The Pie Auction
What could be more small town and quaint than a pie auction? I had visions of the Andy Griffith Show in my head. Some dear old Aunt Bee laboring over her peach pie but being beat out by the hot new spinster teacher in town so the men banding together to purchase Auntie Bee's pie for an inflated price. I had big plans to purchase a rhubarb pie in honor of my Dad who loved rhubarb pie above everything. It was going to be one of the highlights of the 4th of July weekend in the Midwest.
The George, Iowa pie auction was held behind the elementary school by the baseball field right after a musical performance and before the fireworks. There was a small amusement park set up in the parking lot with a ring toss and bingo. You could buy ice cream and popcorn at the concessions stand. I arrived with my sister and my cousin Catherine prepared to bid for a pie.
Imagine my shock and horror to learn that the opening bid for these 109 home made pies was $100! The first pie went for almost $300!!!! This was no small town Southern sleepy pie auction. These Iowa farmers were rich! They auctioned 109 pies with the cheapest one going for $125. And they auctioned them like a true hog auction complete with fast talking auctioneer, spotters, and a loudspeaker placed somewhere over my head. It went on for at least an hour and a half. I couldn't even get in on the action for what sounded like a gross pie - sour cream and raisin. That one still was out of my range at $125.
I realized I had been laboring under a misconception of what small towns were like. Being rural and being a farmer does not necessarily mean being poor, I have learned. Years of living in the south and being subjected to "we're going to lose the family farm" movies form Hollywood lead me to believe that in the midst of the economic crisis that was to be rivaling the Great Depression that a small town pie auction to support the school would be an affordable deal. I know that George, Iowa suffered greatly during the last Great Depression. Signs in the museum spoke about "one of the many single men who drifted into town searching for work" and my father spoke about times being lean. But with the age of government subsidies for farms and a heavy reliance on genetically modified seeds, modern technology, and intense fertilizer - the Iowa farm looks mighty prosperous compared to the meager efforts I've seen in South America, Africa, and Asia.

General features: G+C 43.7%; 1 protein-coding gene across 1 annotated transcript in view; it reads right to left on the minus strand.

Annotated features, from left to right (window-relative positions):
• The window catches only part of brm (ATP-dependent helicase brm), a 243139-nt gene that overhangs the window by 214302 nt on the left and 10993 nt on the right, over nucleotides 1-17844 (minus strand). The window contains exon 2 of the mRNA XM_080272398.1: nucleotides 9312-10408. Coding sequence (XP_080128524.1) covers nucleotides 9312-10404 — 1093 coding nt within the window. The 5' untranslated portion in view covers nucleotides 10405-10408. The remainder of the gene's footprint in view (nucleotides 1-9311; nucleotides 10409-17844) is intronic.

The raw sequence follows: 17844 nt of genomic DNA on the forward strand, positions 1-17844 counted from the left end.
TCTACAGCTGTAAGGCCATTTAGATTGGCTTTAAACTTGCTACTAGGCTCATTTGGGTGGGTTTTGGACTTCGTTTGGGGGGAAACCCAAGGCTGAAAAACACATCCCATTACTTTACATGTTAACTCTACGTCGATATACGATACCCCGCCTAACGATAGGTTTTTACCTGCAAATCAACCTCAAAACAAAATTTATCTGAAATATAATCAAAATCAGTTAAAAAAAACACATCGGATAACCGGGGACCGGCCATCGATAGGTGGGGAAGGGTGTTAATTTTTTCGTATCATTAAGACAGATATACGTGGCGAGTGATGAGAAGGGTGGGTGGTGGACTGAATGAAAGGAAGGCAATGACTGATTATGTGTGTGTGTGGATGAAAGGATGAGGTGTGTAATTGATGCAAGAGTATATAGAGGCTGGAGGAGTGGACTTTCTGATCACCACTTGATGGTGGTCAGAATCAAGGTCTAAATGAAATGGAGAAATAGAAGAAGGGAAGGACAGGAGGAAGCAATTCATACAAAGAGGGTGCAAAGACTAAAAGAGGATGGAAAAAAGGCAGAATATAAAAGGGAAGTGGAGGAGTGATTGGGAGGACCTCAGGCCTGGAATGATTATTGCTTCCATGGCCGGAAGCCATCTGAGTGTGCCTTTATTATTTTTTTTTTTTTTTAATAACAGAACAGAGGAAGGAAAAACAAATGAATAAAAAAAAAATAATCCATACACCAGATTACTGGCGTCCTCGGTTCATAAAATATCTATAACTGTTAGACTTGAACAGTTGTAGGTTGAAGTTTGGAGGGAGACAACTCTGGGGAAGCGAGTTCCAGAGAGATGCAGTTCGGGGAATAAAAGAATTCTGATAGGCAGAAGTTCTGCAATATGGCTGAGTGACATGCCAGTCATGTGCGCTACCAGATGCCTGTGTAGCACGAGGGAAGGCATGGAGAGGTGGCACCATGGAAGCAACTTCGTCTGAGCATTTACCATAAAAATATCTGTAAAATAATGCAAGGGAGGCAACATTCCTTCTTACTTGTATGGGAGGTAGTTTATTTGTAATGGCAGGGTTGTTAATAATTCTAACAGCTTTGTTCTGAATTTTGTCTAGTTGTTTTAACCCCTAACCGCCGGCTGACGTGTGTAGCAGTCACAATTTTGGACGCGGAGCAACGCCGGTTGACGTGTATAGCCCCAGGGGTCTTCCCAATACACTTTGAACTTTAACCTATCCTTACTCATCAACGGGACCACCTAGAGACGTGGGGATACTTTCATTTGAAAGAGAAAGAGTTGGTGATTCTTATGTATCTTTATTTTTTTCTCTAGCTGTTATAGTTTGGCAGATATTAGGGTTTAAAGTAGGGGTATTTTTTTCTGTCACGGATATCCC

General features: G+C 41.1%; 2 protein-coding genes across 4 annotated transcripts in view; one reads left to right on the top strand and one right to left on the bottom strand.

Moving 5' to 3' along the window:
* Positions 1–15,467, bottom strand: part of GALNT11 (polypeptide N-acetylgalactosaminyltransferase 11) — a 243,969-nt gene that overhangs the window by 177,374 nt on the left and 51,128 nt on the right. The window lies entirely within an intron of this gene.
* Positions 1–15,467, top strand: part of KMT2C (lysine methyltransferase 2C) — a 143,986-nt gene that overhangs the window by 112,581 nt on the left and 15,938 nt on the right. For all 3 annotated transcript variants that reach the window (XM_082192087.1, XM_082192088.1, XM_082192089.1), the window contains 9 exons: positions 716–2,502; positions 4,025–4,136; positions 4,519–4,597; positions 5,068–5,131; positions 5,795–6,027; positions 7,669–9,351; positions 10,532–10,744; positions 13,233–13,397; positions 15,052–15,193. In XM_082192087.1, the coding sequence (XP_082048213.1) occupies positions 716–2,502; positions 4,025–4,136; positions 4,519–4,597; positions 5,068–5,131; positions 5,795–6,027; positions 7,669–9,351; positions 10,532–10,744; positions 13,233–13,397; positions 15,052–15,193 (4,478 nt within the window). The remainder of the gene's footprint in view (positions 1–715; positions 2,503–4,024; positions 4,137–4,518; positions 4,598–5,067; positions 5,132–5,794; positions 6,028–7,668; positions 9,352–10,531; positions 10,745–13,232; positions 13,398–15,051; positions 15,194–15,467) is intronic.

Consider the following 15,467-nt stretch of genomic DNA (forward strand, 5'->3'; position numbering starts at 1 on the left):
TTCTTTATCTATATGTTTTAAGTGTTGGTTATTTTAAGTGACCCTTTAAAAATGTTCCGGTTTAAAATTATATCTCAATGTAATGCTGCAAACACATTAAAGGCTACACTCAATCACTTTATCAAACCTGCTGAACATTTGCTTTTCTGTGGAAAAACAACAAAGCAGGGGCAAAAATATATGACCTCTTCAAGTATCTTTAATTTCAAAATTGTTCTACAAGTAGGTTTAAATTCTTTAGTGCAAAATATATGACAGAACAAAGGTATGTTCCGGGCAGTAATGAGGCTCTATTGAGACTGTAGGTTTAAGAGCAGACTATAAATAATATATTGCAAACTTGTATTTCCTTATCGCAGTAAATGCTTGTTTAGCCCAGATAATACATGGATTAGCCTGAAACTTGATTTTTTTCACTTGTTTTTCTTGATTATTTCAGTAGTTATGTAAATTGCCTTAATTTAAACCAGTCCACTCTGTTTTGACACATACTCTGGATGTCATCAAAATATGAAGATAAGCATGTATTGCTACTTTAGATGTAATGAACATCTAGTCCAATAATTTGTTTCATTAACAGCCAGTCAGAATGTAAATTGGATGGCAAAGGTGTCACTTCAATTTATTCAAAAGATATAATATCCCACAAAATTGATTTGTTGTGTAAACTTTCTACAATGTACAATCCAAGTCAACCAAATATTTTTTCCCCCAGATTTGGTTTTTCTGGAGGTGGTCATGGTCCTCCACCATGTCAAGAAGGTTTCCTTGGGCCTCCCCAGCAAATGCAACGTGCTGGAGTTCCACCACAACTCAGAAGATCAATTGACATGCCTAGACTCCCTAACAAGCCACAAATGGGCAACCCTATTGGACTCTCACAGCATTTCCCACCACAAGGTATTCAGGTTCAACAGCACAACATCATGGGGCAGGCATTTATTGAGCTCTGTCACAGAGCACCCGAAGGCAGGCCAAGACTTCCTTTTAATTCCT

So while in many ways, the 4th of July celebrations in Iowa were as stereotypical and patriotic and fun as I had expected, I learned an important lesson thanks to the pie auction. I think I may now be opposed to farming subsidies for US farmers.
I suppose I was struck deaf by the garbled loudspeaker next to my ears at the pie auction. My cousin Linda has informed me that the video shows the pie being auctioned at $50. It was hard to keep track as 109 pies were auctioned and I was just anxiously awaiting the fireworks. But the first pie and several others did go for $300. Most of the purchasers were local businesses.
For those who feel that I maligned the good people of George, Iowa by saying how surprised I was that the town was prosperous, I apologize. I very much enjoyed my visit to George and found very pleasant people there. I was surprised at the wealth in a town of about 1000 people but I invite you to compare and contrast it to the farm towns that I've visited in South Carolina where grinding poverty is a visible way of life. The recession has hit my hometowns of Columbia and Sumter, SC hard and the effect is visible with for sale signs and foreclosure signs all over town and the line around the Salvation Army stretched around the block.
As for not supporting farm subsidies - I also invite me to send me info to educate me to your point of view. While the analogy of the pie auction and the wealth of the US farmer may be a clumsy one, I'm still not sure that farm subsidies are the way to go. Feel free to post links in the comments section.